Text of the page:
The overturning of Roe v. Wade would be a conservative victory nearly 50 years in the making if the Supreme Court does, in fact, decide to strike it down in Dobbs v. Jackson Women’s Health Organization next year. But no matter how revolutionary such a decision would be, it should not and cannot be enough for the pro-life movement.

If abortion opponents believe, as we say we do, that abortion is a grave evil and injustice that takes hundreds of thousands of innocent lives every year, then we cannot be satisfied until the practice is abolished completely — in every state, forever. (Some exemptions will be necessary, especially in cases where the mother’s life is at risk).

I say this because there are many pro-life conservatives who, though they mean well, are acting as though leaving the abortion debate for the individual states to decide themselves is an acceptable ending. Legally and politically, this is a compelling argument. In fact, it’s the exact one Mississippi is making before the Supreme Court in Dobbs. But it is not a compelling moral argument.

Returning abortion policy to the states would be an excellent and necessary step in the right direction. Hundreds of thousands of lives would be saved, and that matters. But it will not be enough for Texas and Mississippi and other red states to restrict abortion if New York and California still permit the mass murder of unborn children. This might make for a good political solution, but it would be nothing more than a temporary fix, because it doesn’t get to the root of the issue.

At its very core, the abortion debate is about whether one human being gets to decide the dignity and personhood of another. That’s a question that has to be answered definitively, one way or the other. Everything else is just noise. We cannot, as a society, coexist and work together if one-half of the country legally degrades the moral worth of human beings while the other does not.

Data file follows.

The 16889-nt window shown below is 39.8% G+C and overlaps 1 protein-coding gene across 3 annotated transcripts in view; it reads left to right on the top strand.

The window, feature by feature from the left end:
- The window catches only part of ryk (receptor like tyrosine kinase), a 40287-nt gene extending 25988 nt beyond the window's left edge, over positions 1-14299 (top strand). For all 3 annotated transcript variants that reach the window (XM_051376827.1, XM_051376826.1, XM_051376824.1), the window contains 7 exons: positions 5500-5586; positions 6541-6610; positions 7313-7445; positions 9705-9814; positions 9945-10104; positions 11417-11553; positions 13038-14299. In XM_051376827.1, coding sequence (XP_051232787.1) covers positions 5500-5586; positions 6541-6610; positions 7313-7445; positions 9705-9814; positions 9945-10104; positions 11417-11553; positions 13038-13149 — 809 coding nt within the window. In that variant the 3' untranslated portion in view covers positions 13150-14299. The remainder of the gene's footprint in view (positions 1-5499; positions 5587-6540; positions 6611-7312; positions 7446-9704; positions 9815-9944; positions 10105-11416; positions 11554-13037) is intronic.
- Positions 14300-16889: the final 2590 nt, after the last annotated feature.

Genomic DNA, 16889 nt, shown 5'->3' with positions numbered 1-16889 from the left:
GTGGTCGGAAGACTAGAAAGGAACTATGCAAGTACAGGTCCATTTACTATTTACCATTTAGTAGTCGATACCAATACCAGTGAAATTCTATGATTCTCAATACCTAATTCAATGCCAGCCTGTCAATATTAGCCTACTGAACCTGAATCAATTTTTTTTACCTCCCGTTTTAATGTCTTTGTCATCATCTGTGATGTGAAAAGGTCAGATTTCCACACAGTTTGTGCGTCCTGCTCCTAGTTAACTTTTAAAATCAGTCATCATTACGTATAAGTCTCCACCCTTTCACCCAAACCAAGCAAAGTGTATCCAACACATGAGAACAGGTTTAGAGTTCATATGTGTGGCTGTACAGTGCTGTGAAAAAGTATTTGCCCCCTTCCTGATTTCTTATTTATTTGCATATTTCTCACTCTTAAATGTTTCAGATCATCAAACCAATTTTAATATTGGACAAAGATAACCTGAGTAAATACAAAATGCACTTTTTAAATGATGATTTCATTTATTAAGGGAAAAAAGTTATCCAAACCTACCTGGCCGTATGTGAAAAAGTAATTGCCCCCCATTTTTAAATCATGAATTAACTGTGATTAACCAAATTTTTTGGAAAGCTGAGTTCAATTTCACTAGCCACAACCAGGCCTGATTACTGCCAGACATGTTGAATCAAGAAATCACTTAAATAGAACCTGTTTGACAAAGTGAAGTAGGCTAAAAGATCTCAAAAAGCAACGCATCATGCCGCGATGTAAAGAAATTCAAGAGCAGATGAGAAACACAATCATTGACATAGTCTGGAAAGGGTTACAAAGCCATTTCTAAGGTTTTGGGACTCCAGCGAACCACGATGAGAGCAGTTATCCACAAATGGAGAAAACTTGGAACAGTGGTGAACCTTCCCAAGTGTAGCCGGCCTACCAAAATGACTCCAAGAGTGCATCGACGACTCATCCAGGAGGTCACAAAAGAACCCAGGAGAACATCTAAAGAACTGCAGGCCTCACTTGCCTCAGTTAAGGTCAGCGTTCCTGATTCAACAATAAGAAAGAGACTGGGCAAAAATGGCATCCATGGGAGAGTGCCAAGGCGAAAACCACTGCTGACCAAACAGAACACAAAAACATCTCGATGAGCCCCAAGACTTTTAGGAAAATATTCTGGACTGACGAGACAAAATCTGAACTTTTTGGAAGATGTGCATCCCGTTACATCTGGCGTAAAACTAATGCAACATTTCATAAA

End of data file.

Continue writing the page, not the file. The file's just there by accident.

Abraham Lincoln once made this argument about slavery and whether the states should decide the issue for themselves. The policy in question at the time was very similar to the one being proposed today: the doctrine of "popular sovereignty" would have allowed the people of federal territories to decide for themselves whether to enter the Union as free or slave states. Lincoln called this policy a “living, creeping lie.”

“I believe this government cannot endure permanently half slave and half free,” he said. “I do not expect the Union to be dissolved. I do not expect the house to fall. But I do expect it will cease to be divided. It will become all one thing, or all the other. Either the opponents of slavery will arrest the further spread of it, and place it where the public mind shall rest in the belief that it is in course of ultimate extinction; or its advocates will push it forward till it shall become alike lawful in all the States, old as well as new — North as well as South.”

Lincoln understood that political compromise simply was not possible on questions of basic morality because those questions form the very foundation of this country, its constitutional system, and its legal order. Either a human being has innate dignity that is worth protecting or does not. There can be no ifs, buts, or maybes.

This is why conservatives need to start planning for what comes next if Roe is overturned. Our goal must be to abolish abortion nationally, and we must have a strategy to accomplish that.

Politically, states that restrict and ban abortions should pair those laws with bills that support families and parents, such as expanded child tax credits, voluntary paid parental leave, and increased obligations for delinquent fathers. Legally, conservatives should adopt the view that the 14th Amendment recognizes pre-born personhood and nominate Republican political candidates and judges who agree. Culturally, the pro-life movement should continue to do what it has been doing for decades — change hearts and minds through the power of its example, so that we can, as Lincoln said, put abortion, in the public mind, on the path toward extinction.

This might take another 50 years, or 100 years, or 150 years. That doesn’t matter. What matters is that we never lose sight of this goal and fall into complacency if the Supreme Court does rule in our favor next year. Overturning Roe is just the beginning. The hard part is what comes next.